Original title and link: Apache Bigtop: Apache Big Data Management Distribution Based on Apache Hadoop (NoSQL database©myNoSQL)

Here Is Why in Cassandra vs. HBase, Riak, CouchDB, MongoDB, It's Cassandra FTW

Brian ONeill:

Now, since choosing Cassandra, I can say there are a few other really important less tangible considerations. The first, is the code base. Cassandra has an extremely clean and well maintained code base. Jonathan and team do a fantastic job managing the community and the code. As we adopted NoSQL, the ability to extend the code-base and incorporate our own features has proven invaluable. (e.g. triggers, a REST interface, and server-side wide-row indexing)

Secondly, the community is phenomenal. That results in timely support, and solid releases on a regular schedule. They do a great job prioritizing features, accepting contributions, and cranking out features. (They are now releasing ~quarterly) We’ve all probably been part of other open source projects where the leadership is lacking, and features and releases are unpredictable, which makes your own release planning difficult. Kudos to the Cassandra team.

Everything sounds reasonable except for Riak being the “new kid on the block” and not finding support for it. Basho, where were you hidding?

Original title and link: Here Is Why in Cassandra vs. HBase, Riak, CouchDB, MongoDB, It’s Cassandra FTW (NoSQL database©myNoSQL)


The HBase Roadmap: Where Do We Want HBase to Be in Two Years?

The HBase project management committee:

After further banter, we arrived at list: reliability, operability (insight into the running application, dynamic config. changes, usability improvements that make it easier on a clueful ops), and performance (in this order). It was offered that we are not too bad on performance — especially in 0.94 — and that use cases will drive the performance improvements so focus should be on the first two items in the list. […] To improve reliability, testing has to be better. This has been said repeatedly in the past.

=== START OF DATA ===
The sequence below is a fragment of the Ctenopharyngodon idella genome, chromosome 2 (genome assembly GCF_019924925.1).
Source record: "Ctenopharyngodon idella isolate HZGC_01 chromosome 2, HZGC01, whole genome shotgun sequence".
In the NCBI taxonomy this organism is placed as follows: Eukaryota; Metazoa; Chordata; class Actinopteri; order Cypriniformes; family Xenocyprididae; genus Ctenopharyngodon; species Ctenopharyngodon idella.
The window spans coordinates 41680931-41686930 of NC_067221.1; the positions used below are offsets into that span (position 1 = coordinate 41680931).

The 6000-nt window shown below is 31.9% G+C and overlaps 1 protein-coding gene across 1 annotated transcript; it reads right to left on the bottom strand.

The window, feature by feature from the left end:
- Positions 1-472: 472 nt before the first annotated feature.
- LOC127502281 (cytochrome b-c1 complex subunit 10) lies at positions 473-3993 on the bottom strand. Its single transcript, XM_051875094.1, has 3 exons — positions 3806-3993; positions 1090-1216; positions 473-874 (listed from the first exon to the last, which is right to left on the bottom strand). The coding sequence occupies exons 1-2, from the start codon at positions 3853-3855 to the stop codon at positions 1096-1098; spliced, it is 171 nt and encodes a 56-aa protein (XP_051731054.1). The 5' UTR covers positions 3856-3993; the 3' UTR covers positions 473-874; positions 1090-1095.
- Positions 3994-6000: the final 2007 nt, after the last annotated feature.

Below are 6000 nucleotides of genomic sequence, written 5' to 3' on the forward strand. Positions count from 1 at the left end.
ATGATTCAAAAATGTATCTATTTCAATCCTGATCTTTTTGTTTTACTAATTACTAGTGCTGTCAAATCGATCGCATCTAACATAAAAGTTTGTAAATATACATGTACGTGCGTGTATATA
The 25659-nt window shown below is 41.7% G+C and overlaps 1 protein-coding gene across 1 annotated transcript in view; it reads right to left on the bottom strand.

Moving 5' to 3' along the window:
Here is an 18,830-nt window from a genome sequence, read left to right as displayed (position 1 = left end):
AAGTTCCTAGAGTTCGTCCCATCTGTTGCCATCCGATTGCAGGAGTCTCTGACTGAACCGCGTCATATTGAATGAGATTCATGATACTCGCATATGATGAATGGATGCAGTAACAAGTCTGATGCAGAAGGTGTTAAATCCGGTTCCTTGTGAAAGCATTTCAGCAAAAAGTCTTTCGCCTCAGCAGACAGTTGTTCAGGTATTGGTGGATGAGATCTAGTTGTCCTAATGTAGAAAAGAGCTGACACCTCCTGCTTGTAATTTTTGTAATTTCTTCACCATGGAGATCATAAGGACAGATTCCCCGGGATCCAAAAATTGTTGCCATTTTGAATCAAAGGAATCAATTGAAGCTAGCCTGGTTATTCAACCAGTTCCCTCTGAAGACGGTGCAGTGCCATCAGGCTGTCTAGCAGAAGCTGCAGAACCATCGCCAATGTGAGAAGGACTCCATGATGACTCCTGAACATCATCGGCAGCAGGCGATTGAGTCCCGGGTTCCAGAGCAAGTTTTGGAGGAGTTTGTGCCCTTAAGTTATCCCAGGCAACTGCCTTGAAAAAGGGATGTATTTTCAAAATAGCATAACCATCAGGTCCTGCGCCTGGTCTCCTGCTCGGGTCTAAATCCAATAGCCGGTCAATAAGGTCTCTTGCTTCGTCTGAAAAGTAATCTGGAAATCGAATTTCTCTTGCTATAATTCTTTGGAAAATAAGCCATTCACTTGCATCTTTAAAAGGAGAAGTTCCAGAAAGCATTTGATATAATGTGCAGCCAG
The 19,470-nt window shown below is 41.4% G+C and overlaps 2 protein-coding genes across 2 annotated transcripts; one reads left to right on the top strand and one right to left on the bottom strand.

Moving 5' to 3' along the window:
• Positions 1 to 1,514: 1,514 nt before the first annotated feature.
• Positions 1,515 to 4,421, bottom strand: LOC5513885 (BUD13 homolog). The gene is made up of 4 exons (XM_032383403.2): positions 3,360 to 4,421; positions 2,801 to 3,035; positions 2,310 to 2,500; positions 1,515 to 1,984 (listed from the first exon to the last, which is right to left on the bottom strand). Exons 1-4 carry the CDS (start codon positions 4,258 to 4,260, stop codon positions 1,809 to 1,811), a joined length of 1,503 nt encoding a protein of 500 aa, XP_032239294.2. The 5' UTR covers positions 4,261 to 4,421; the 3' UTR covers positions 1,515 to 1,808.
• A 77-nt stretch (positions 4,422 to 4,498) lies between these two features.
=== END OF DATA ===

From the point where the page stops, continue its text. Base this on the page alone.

EMC has announced a 1000+ nodes cluster for Apache Hadoop testing, so maybe a similar initiative is needed for HBase too. Considering how many large organizations are using HBase it shouldn’t be difficult to get these resources as long as someone will assume ownership and leadership for it.

Original title and link: The HBase Roadmap: Where Do We Want HBase to Be in Two Years? (NoSQL database©myNoSQL)


Architecture of HBase-based Lucene Implementation

Boris Lublinsky and Mike Segel:

The implementation tries to balance two conflicting requirements - performance: in memory cache can drastically improve performance by minimizing the amount of HBase reads for search and documents retrieval; and scalability: ability to run as many Lucene instances as required to support growing search clients population. The latter requires minimizing of the cache life time to synchronize content with the HBase instance (a single copy of thruth). A compromise is achieved through implementing configurable cache time to live parameter, limiting cache presence in each Lucene instance.

Architecture of HBase-based Lucene implementation

Besides existing Solr scaling approaches and the work to make Solr scalable, there’s also the recently released DataStax Enterprise which integrates Solr on top of Cassandra.

Original title and link: Architecture of HBase-based Lucene Implementation (NoSQL database©myNoSQL)


ACID in HBase: Row Level Operations Explained. Plus Something New

Lars Hofhansl:

HBase employs a kind of MVCC. And HBase has no mixed read/write transactions. […] When a write transaction (a set of puts or deletes) starts it retrieves the next highest transaction number. In HBase this is called a WriteNumber. When a read transaction (a Scan or Get) starts it retrieves the transaction number of the last committed transaction. HBase calls this the ReadPoint.

Understanding the behavior of read and write operations in HBase is definitely useful. Learning that an upcoming HBase version will support atomic multi operations (HBASE-3584) and even multi-row local transactions (HBASE-5229) is priceless.

For HBase atomic multi-operations:

 Delete d = new Delete(ROW);
 Put p = new Put(ROW);
 AtomicRowMutation arm = new AtomicRowMutation(ROW);

and HBase multi-row local transactions is implemented as mutateRowsWithLocks method in HRegion and can be used by coprocessors only (no client API).

Original title and link: ACID in HBase: Row Level Operations Explained. Plus Something New (NoSQL database©myNoSQL)